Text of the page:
This is book 11 of 21 Brother Cadfael mysteries. Peters wrote most of them in the ’80’s when I first read some of them. A few years ago I decided to read all of them in order. For the math-challenged, I’m just over halfway there.
The setting is the very real town of Shrewsbury, UK, just England in the 12th Century. The county of Shropshire borders on Wales. Brother Cadfael is Welch. You can Google the town today and see the castle and part of the monastery as well as the river that plays a part in most of the stories.
Ellis Peters is actually Edith Mary Pargeter who published her first novel in 1936 and her last in 1994 (the last Cadfael). While she is best known in the US for the Cadfael series, she received several awards and accolades for translating Czech classics into English and English to Czech.
I understand that her books may not appeal to most modern readers. We now expect to see action on page one. Here is the opening sentence of this novel followed by the last sentence of the long paragraph.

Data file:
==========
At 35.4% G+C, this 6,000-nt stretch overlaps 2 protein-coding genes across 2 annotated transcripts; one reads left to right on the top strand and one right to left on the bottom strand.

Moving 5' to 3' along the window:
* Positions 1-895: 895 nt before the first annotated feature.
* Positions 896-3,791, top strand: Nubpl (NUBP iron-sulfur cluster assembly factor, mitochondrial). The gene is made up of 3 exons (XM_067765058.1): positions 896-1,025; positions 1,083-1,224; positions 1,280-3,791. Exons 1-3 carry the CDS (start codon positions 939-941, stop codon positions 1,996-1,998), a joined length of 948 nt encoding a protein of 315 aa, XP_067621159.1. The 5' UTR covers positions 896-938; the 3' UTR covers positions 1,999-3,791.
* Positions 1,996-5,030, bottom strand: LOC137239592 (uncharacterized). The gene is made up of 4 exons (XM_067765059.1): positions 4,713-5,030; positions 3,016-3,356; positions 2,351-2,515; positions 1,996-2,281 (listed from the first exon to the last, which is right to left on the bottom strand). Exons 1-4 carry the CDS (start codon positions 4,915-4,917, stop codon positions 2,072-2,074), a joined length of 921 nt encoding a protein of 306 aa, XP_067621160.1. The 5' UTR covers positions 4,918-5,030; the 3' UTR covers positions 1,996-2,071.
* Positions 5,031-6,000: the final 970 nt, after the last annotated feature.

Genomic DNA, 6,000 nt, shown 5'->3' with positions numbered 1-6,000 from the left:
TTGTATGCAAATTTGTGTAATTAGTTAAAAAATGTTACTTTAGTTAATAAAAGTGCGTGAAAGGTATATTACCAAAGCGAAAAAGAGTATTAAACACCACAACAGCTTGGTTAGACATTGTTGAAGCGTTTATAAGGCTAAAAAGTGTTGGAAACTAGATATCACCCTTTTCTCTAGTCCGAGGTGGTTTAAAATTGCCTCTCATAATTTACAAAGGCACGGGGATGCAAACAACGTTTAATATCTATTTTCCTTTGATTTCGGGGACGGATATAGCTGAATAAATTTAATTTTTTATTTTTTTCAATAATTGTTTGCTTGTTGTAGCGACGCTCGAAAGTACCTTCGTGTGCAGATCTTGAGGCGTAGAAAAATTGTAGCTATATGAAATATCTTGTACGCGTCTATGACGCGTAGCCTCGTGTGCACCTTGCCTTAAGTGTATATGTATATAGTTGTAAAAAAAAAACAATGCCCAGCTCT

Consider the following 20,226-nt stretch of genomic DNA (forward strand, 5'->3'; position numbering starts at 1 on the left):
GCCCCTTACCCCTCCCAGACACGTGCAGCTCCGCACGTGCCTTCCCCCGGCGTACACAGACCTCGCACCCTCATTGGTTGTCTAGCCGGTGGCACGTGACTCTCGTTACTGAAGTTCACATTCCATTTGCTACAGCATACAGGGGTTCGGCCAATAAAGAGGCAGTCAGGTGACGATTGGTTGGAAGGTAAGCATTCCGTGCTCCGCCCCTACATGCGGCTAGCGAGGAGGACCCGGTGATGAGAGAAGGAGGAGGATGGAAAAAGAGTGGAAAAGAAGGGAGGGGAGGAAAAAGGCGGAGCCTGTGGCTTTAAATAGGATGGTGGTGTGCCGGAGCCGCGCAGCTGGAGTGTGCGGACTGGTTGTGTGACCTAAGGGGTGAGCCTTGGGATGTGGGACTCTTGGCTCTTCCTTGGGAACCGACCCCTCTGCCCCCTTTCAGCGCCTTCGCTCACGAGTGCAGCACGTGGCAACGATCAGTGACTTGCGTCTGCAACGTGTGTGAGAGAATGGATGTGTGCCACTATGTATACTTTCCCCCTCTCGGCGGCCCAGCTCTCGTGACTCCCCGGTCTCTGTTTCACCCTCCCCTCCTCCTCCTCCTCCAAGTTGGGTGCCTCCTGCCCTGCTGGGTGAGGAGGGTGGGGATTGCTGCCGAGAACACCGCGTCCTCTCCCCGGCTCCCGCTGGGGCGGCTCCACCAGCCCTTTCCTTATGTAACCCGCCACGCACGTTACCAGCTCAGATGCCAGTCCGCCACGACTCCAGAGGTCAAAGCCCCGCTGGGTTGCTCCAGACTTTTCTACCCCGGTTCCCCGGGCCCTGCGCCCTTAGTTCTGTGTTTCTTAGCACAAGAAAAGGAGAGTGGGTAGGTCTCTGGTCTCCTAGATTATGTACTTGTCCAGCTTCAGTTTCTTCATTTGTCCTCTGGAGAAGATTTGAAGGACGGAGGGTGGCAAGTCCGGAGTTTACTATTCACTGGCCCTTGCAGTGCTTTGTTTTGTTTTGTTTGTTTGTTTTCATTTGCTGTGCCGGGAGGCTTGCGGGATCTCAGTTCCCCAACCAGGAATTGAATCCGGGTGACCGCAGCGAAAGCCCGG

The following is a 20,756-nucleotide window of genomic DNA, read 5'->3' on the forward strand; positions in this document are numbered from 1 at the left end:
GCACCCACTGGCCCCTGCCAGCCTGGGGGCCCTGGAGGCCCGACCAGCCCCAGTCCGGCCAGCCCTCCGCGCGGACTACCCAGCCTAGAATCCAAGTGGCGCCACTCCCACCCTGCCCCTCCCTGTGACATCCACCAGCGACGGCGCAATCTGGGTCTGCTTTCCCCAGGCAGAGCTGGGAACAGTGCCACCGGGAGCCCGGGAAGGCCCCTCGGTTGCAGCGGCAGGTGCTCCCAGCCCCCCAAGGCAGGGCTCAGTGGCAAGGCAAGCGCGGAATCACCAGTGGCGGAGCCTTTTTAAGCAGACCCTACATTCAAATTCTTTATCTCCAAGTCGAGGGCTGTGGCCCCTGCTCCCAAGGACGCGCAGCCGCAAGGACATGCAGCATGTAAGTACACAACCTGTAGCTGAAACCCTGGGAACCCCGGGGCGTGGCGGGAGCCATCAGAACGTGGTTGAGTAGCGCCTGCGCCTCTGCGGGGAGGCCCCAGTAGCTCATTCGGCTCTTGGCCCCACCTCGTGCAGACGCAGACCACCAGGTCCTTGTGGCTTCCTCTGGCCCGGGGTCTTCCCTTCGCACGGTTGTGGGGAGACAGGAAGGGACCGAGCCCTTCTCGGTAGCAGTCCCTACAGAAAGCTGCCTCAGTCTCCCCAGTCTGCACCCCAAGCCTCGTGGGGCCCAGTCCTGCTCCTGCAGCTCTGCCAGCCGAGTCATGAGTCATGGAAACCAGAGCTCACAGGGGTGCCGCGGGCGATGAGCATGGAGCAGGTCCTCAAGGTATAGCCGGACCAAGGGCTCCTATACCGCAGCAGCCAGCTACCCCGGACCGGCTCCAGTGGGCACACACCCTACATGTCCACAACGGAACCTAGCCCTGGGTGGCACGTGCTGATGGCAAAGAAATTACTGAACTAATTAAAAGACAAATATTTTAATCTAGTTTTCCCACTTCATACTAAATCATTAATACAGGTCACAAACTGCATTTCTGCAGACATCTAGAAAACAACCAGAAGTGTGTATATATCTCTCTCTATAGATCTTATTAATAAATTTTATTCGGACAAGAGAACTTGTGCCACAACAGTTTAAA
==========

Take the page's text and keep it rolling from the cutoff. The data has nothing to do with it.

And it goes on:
August came in, that summer of 1141, tawny as a lion and somnolent and purring as a hearthside cat… When this golden weather broke at last, it might well break in violent storms, but as yet the skies remained bleached and clear, the palest imaginable blue.
She writes mysteries in a beautiful literary style. Many see it as plodding but I like the beauty of it. I’ll add that the opening paragraph about the hot summer–repeated a number of times in the story–is a foretelling of the climatic event.
I will say that this is not the best of the first eleven. There is always at least one new character who is an intriguing puzzle and that is true of Brother Fidelis. Yet, I did figure out what was going on much earlier than ever before.
These books are not cozy mysteries but in that neighborhood. Given the author’s age, that should not surprise.
If you are not sure about this series but would like to try one, go to the local library and check out One Corpse Too Many. It is her second of the series and the best of the 11.